Friday, 31 May 2013

In the Mail - May

It’s the last day of May, so we’ve taken this opportunity to take a look back at the catalogues we’ve received during the month to pick out three that stood out.

Capability’s Essentials

Format: 265mm x 200mm, 60pp, order form on inside back cover
Special offer on the cover: no
Range: “unusual, practical and fun” gifts and gadgets
Delivery: £4.99 standard, additional charge
Why I picked it: this is a revamped Essentials by Post catalogue from the folks at Presents for Men. Named after the famed English landscape artist Capability Brown, the catalogue looks to target to likeminded garden lovers with practical items like knee pads, thorn protection gloves and “barrow boosters”, though it has plenty for those who aren't as green-thumbed. With a more unisex appeal than its sister titles Presents for Men and Gifts for the Girls, the website suggests this will become an umbrella catalogue, incorporating items from across the full range. We can certainly see it working as a prospecting catalogue for new or lapsed customers to (re)introduce them to the brand before targeting them more closely with its specialist titles.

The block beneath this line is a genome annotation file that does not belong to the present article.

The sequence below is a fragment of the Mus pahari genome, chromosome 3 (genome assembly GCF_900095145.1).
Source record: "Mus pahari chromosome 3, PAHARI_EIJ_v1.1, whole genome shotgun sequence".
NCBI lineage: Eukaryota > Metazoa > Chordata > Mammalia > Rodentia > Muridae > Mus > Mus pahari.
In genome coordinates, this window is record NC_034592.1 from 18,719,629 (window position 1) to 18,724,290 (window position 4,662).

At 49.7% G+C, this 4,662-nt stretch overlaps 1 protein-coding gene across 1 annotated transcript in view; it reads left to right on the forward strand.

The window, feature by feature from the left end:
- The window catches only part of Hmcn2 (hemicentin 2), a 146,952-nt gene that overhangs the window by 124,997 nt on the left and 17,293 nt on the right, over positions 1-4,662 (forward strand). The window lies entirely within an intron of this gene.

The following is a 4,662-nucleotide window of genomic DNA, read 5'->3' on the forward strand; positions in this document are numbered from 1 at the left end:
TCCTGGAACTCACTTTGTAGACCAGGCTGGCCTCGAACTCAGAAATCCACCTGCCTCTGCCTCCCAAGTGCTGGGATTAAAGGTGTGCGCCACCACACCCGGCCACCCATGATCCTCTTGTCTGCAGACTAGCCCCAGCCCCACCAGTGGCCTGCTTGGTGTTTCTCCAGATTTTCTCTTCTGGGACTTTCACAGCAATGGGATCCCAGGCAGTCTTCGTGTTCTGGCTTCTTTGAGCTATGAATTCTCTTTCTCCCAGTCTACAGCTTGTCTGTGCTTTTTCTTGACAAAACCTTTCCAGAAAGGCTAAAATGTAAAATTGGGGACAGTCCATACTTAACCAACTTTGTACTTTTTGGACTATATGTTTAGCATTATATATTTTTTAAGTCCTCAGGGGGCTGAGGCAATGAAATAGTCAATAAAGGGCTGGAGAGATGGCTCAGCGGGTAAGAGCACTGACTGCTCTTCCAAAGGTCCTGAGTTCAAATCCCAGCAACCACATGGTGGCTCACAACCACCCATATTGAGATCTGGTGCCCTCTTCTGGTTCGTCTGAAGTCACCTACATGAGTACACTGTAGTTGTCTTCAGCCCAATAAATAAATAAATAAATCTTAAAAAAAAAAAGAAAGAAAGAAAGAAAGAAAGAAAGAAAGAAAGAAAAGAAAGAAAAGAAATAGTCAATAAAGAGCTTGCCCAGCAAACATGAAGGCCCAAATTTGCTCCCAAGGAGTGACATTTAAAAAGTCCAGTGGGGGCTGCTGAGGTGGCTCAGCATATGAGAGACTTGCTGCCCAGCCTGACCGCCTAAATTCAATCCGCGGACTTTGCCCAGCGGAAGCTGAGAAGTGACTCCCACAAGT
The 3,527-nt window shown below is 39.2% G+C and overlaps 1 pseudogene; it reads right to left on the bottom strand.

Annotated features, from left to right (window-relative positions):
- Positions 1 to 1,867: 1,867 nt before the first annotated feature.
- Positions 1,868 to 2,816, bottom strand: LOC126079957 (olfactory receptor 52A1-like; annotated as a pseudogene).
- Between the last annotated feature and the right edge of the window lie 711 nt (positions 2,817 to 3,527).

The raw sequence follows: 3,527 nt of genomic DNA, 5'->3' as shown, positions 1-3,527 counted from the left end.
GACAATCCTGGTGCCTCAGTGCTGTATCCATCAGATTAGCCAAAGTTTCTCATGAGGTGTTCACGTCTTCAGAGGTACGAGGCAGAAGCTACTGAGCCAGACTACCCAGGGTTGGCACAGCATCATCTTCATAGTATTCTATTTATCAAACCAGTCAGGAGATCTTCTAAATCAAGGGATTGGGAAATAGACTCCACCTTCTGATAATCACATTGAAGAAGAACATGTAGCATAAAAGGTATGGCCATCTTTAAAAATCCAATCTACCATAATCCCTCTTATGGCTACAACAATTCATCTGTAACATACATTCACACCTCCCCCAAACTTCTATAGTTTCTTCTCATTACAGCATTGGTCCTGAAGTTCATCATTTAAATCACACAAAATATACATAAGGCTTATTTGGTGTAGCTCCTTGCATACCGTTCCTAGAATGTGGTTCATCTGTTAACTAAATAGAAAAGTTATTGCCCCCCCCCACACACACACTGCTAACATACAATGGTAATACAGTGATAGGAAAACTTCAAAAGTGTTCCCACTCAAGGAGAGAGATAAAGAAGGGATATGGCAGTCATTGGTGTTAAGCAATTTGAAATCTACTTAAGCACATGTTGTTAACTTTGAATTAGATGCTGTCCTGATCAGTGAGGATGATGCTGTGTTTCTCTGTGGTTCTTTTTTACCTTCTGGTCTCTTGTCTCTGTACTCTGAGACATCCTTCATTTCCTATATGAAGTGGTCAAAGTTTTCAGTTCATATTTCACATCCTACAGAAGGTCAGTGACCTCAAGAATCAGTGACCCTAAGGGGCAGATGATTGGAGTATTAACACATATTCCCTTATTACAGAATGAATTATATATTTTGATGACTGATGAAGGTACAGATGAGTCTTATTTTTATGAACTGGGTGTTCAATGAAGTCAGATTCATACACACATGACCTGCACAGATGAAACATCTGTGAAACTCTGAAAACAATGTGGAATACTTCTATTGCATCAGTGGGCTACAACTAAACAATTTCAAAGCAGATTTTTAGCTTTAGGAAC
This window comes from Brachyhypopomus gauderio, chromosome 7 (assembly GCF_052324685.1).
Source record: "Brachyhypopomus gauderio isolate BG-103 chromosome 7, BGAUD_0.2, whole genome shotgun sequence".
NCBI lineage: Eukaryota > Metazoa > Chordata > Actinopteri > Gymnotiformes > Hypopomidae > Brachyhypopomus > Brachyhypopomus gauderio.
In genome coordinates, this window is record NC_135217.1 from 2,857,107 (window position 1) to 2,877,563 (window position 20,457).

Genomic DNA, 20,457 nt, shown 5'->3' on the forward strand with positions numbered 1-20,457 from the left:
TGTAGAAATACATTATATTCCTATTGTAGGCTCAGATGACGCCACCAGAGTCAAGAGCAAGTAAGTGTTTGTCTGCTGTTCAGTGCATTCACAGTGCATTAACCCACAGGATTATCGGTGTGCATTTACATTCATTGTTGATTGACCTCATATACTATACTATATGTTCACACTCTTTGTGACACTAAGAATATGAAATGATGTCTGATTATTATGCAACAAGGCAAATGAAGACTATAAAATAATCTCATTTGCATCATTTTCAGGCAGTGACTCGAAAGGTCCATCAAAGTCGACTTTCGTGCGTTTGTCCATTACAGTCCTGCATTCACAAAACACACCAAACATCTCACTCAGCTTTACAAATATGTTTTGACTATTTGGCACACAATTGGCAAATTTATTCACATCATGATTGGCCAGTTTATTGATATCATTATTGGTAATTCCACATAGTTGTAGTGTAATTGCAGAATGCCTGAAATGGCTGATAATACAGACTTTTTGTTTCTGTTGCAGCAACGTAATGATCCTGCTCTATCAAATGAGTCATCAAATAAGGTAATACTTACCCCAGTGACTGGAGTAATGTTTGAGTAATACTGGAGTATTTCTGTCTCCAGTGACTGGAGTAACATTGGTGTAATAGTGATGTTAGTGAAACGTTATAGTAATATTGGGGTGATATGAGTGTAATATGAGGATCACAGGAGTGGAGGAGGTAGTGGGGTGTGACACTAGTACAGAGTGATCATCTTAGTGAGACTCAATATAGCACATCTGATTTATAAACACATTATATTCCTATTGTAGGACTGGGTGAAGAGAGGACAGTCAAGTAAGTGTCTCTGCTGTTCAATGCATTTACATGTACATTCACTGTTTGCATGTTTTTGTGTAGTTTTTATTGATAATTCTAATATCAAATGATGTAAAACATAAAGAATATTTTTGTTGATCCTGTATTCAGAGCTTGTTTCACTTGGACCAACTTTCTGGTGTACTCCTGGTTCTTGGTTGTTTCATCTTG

What’s missing: The cover could do with a special offer and maybe some product shots to entice people to take a look inside.

Format: 147mm x 209mm, 20pp, order form on inside back cover
Special offer on the cover: 15% off
Range: “fashion with hidden technology”
Delivery: catalogue has not published delivery charges